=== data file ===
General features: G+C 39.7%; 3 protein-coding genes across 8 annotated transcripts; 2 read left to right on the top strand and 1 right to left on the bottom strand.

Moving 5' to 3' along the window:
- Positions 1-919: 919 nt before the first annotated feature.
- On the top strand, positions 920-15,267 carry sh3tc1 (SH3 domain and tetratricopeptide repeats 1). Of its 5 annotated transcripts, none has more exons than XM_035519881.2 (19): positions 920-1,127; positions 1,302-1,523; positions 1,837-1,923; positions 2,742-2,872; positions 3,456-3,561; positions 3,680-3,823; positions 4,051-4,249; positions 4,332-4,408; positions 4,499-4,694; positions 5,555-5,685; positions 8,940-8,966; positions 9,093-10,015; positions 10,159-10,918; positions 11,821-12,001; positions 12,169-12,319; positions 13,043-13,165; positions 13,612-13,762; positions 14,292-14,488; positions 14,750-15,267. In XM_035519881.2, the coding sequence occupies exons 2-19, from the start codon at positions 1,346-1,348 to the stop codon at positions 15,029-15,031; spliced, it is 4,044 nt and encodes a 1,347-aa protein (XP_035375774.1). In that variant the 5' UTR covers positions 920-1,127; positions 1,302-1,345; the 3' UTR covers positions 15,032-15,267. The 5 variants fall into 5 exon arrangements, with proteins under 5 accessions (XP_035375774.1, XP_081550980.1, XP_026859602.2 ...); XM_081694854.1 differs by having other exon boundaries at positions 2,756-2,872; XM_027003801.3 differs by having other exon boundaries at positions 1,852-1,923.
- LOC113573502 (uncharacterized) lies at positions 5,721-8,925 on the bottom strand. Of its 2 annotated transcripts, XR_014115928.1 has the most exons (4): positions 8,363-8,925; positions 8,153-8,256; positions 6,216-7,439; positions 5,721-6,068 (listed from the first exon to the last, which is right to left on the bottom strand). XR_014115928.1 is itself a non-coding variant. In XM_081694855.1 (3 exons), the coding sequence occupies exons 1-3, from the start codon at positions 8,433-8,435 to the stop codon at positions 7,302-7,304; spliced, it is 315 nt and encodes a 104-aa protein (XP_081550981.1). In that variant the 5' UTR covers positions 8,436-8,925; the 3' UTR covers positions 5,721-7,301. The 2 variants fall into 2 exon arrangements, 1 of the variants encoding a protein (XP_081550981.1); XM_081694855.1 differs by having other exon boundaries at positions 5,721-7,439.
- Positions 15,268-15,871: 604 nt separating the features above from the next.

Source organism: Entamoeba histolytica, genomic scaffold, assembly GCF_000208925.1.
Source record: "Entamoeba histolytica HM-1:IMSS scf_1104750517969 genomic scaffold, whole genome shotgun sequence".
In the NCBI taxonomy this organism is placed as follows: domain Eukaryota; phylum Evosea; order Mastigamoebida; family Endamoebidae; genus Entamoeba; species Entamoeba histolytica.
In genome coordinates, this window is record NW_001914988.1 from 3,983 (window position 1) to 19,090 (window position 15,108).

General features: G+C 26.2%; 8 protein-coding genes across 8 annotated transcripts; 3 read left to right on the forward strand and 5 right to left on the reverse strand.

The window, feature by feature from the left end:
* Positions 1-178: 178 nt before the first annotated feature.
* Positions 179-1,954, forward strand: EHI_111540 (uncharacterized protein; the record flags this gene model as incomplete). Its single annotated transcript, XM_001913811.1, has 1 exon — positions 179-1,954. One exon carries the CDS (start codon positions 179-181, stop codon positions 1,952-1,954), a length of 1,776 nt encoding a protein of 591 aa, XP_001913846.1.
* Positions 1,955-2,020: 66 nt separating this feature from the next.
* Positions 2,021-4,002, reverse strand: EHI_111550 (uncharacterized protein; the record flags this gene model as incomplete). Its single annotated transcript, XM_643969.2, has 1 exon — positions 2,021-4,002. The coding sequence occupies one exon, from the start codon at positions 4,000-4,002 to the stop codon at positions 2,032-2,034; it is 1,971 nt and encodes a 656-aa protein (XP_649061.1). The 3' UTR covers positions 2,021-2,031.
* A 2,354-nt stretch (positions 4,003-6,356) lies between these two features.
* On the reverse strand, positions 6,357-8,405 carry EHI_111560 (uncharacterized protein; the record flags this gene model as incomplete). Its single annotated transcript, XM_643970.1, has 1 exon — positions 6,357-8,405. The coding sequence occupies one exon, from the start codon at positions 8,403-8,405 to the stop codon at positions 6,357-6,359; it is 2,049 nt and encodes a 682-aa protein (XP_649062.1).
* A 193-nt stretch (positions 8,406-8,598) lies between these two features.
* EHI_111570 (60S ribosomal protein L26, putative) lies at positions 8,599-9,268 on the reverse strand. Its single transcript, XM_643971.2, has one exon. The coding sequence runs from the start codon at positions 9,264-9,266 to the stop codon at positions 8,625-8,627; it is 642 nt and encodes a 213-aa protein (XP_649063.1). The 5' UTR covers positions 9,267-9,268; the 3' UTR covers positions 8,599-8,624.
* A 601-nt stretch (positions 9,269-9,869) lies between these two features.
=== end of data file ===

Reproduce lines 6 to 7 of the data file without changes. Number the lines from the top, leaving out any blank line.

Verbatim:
- Positions 15,268-15,871: 604 nt separating the features above from the next.

Source organism: Entamoeba histolytica, genomic scaffold, assembly GCF_000208925.1.